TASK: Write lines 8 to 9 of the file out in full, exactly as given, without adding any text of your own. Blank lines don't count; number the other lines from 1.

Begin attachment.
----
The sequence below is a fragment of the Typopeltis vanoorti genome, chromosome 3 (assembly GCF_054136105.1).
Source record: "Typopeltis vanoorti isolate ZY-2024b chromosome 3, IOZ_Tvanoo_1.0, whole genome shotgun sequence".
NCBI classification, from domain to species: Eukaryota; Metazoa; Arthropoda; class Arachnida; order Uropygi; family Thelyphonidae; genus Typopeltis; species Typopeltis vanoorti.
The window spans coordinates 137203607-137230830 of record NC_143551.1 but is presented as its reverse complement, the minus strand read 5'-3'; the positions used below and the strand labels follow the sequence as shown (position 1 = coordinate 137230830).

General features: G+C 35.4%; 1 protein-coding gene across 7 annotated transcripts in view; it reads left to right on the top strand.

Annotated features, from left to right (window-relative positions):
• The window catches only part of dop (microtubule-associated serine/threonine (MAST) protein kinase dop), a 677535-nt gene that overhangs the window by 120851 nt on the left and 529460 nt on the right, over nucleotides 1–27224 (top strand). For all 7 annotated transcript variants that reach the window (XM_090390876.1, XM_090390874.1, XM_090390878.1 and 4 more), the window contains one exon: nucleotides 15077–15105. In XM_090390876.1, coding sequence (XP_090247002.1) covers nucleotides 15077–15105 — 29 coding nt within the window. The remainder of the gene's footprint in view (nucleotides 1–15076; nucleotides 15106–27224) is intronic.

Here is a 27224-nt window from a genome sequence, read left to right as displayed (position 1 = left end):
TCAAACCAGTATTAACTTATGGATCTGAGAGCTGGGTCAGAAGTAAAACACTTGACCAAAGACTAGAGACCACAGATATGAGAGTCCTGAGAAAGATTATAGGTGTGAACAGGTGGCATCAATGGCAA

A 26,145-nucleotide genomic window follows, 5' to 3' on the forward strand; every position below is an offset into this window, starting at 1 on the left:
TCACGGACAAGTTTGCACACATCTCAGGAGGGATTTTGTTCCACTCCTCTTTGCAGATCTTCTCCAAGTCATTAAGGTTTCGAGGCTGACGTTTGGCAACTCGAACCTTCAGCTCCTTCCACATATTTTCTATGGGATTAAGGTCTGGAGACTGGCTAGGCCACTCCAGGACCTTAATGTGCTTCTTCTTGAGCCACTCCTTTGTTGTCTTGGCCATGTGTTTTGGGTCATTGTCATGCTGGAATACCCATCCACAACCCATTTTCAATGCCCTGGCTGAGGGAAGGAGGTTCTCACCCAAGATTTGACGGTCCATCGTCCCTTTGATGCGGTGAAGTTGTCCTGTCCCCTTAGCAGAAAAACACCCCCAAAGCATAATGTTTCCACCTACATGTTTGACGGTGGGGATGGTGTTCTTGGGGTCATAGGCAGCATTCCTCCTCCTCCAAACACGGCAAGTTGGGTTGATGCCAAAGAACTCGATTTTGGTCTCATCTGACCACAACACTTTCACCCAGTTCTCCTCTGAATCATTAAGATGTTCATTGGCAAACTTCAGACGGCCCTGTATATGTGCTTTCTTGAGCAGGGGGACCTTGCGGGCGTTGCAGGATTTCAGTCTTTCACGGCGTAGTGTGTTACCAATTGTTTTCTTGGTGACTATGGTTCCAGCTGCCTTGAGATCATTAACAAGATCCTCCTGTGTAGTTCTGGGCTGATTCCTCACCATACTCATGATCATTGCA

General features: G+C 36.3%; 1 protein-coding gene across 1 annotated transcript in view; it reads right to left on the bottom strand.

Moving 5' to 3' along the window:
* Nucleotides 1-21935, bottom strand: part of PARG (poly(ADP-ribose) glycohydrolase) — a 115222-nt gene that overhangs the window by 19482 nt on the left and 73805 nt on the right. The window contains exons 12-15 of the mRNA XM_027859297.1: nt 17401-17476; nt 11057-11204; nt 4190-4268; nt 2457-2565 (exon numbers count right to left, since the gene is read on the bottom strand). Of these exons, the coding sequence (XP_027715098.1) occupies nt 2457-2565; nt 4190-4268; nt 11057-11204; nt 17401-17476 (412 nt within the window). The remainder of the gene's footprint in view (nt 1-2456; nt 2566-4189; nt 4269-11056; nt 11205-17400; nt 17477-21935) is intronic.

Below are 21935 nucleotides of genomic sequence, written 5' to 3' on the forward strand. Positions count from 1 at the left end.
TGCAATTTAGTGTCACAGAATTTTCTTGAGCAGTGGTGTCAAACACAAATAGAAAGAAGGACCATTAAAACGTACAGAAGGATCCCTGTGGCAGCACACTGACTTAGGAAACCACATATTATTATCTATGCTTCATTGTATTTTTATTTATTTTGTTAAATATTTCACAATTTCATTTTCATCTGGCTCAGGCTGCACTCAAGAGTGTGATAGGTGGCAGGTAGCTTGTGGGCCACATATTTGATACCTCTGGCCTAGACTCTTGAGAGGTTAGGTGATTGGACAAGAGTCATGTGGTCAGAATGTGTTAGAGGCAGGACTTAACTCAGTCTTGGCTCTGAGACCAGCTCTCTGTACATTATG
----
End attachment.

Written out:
Here is a 27224-nt window from a genome sequence, read left to right as displayed (position 1 = left end):
TCAAACCAGTATTAACTTATGGATCTGAGAGCTGGGTCAGAAGTAAAACACTTGACCAAAGACTAGAGACCACAGATATGAGAGTCCTGAGAAAGATTATAGGTGTGAACAGGTGGCATCAATGGCAA